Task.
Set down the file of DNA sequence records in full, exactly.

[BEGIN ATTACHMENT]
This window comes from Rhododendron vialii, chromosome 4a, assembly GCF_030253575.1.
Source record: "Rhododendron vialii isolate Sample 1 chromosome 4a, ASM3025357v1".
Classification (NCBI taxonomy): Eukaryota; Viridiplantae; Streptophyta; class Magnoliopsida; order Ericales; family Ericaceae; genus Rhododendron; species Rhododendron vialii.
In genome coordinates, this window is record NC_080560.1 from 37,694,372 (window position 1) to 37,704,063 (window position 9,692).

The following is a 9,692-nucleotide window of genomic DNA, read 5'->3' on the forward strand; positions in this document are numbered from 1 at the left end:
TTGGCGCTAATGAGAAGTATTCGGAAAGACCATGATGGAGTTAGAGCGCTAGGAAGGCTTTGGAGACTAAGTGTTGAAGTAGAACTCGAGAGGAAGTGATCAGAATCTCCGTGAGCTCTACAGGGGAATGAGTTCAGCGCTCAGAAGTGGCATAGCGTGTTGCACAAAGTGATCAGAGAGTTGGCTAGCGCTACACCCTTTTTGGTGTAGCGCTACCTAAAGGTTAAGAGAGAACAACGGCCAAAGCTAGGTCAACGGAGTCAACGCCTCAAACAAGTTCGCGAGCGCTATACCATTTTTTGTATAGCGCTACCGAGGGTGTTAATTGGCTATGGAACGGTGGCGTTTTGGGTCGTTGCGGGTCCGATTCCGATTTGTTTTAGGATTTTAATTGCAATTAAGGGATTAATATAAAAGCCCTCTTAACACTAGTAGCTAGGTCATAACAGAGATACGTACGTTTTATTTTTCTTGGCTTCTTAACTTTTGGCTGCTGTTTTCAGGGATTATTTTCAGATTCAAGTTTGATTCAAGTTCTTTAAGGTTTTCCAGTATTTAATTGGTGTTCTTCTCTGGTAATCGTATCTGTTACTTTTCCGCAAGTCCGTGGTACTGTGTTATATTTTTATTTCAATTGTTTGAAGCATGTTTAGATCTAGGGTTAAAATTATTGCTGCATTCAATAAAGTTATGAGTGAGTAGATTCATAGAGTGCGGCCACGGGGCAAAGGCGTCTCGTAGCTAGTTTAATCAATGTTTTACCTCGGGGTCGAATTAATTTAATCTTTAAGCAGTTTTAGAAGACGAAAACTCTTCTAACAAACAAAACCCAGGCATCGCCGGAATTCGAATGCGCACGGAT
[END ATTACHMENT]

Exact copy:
This window comes from Rhododendron vialii, chromosome 4a, assembly GCF_030253575.1.
Source record: "Rhododendron vialii isolate Sample 1 chromosome 4a, ASM3025357v1".
Classification (NCBI taxonomy): Eukaryota; Viridiplantae; Streptophyta; class Magnoliopsida; order Ericales; family Ericaceae; genus Rhododendron; species Rhododendron vialii.
In genome coordinates, this window is record NC_080560.1 from 37,694,372 (window position 1) to 37,704,063 (window position 9,692).

The following is a 9,692-nucleotide window of genomic DNA, read 5'->3' on the forward strand; positions in this document are numbered from 1 at the left end:
TTGGCGCTAATGAGAAGTATTCGGAAAGACCATGATGGAGTTAGAGCGCTAGGAAGGCTTTGGAGACTAAGTGTTGAAGTAGAACTCGAGAGGAAGTGATCAGAATCTCCGTGAGCTCTACAGGGGAATGAGTTCAGCGCTCAGAAGTGGCATAGCGTGTTGCACAAAGTGATCAGAGAGTTGGCTAGCGCTACACCCTTTTTGGTGTAGCGCTACCTAAAGGTTAAGAGAGAACAACGGCCAAAGCTAGGTCAACGGAGTCAACGCCTCAAACAAGTTCGCGAGCGCTATACCATTTTTTGTATAGCGCTACCGAGGGTGTTAATTGGCTATGGAACGGTGGCGTTTTGGGTCGTTGCGGGTCCGATTCCGATTTGTTTTAGGATTTTAATTGCAATTAAGGGATTAATATAAAAGCCCTCTTAACACTAGTAGCTAGGTCATAACAGAGATACGTACGTTTTATTTTTCTTGGCTTCTTAACTTTTGGCTGCTGTTTTCAGGGATTATTTTCAGATTCAAGTTTGATTCAAGTTCTTTAAGGTTTTCCAGTATTTAATTGGTGTTCTTCTCTGGTAATCGTATCTGTTACTTTTCCGCAAGTCCGTGGTACTGTGTTATATTTTTATTTCAATTGTTTGAAGCATGTTTAGATCTAGGGTTAAAATTATTGCTGCATTCAATAAAGTTATGAGTGAGTAGATTCATAGAGTGCGGCCACGGGGCAAAGGCGTCTCGTAGCTAGTTTAATCAATGTTTTACCTCGGGGTCGAATTAATTTAATCTTTAAGCAGTTTTAGAAGACGAAAACTCTTCTAACAAACAAAACCCAGGCATCGCCGGAATTCGAATGCGCACGGAT